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This week in the Kuta – Gaddafi, my hero

The death of the infamous Libyan leader, Muammar Gaddafi, marks the end of an era. During his 42 year rule, hundreds of innocent civilians reportedly died and many more atrocities were committed. Gaddafi caused a lot of suffering to many people.
This is why the majority of Libyan people celebrated his death on 20 October as they saw it as retaliation; a sort of pay back for all the wrong committed by Gaddafi and his regime.
On that particular day, the world was glued to their television sets as the bloodied body of the once authoritative, pompous and feared leader was stripped and dragged through the city of Sirte.
I am totally against the brutal assassination of the late Libyan President and even more devastated by the manner in which his body was exhibited to the public.
Despite all the mistakes that Colonel Gaddafi made, he is still human and according to the international law of human rights, what was done to his body is inhumane and cruel.
And it doesn’t matter from what angle people are trying to justify the death of Gaddafi because ‘a wrong will never undo another.’
If there was any justice in the world, Colonel Muammar Gaddafi would still be alive and on trial for the crimes he is accused of. What happened to the notion of being innocent until proven guilty? I couldn’t help but feel disappointed by the few Namibians who together with the Libyans celebrated the late president’s death. However bad Gaddafi’s rule was in Libya, history shows how Libya helped in the liberation struggle of our beloved country Namibia.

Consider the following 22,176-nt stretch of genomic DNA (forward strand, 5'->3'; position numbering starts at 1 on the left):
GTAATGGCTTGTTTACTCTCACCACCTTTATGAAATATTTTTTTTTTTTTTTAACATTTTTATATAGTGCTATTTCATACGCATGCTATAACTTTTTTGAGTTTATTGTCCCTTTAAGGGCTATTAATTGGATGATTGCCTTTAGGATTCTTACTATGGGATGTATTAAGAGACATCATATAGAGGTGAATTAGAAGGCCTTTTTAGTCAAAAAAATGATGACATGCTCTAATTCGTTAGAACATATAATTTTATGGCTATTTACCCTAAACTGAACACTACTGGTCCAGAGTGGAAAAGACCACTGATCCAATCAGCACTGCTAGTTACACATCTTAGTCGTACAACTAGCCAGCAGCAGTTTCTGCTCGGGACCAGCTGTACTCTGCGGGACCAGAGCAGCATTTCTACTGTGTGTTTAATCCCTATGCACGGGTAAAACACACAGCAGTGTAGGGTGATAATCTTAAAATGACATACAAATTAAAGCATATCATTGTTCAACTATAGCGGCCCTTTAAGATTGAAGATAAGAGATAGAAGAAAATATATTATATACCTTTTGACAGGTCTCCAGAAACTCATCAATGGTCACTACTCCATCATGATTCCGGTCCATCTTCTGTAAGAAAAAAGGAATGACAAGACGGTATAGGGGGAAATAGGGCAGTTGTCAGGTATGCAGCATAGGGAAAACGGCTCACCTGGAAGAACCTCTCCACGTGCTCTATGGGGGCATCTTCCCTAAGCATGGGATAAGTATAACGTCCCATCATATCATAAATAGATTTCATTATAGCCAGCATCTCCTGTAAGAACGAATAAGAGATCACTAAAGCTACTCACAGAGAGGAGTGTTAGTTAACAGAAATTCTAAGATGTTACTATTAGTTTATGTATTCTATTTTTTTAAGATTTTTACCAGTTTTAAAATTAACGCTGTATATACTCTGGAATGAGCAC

Another thing I find suspicious is how the western powers are always involved when it comes to situations like these, especially in countries that promises oil wealth. Take Iraq for example, the late Saddam Hussein was assassinated under the United States law, exactly the same thing happened in Libya. It does not matter how wicked these leaders were, the western hawks invaded their countries with the promise to improve the injustice and the living conditions of the inhabitants by turning the people against their president and later take control of the oil in their country.
If the Libyan people think that the death of Gaddafi is the beginning of their liberation from oppression and unfair treatment; they should think again. They should ask the Iraqi people if they have found the peace and tranquillity they were seeking. The United States secretary, Hillary Rodham – Clinton, said at the time of Hussein’s murder: “We came, we saw, he died.” After that declaration she burst out in delightful laughter.
This behaviour symbolises how happy the Western powers are over the deaths of those who ‘cross’ them, especially over the death of Colonel Gaddafi. The United States of America continues to contradict the human rights laws which it helped to implement. Colonel Gaddafi is a tick off a long list of people the Western powers want dead.
Everybody with a mind that challenges the western powers will soon be on that list and that is why I feel that instead of looking at the Libyan issue at the surface and judging Gaddafi and making him the scapegoat, people should rather dig in to how the war of Libya started, who fuelled it and the mission behind the war.
Gaddafi was once quoted saying that: “If all African countries could merge to form a single state, we would be in a better position of defending ourselves against the western violence.”
Like Kwame Nkrumah, he had envisioned Africa to be governed by one government as a state.
Before the civil war, the Libyan people were said to have the best social welfare conditions. If Gaddafi was such a cruel creature wouldn’t that be impossible?
Although Gaddafi will go down in history as the ‘dictator’ who ruled over Libya for 42 years, I will remember him as a strong and proud man who stood up for what he believed in despite what society deemed acceptable.
He will be remembered as a hero, an inspirational African leader whose determination and drive is striking and admirable.
Rest in peace and salute Colonel Muammar Gaddafi!

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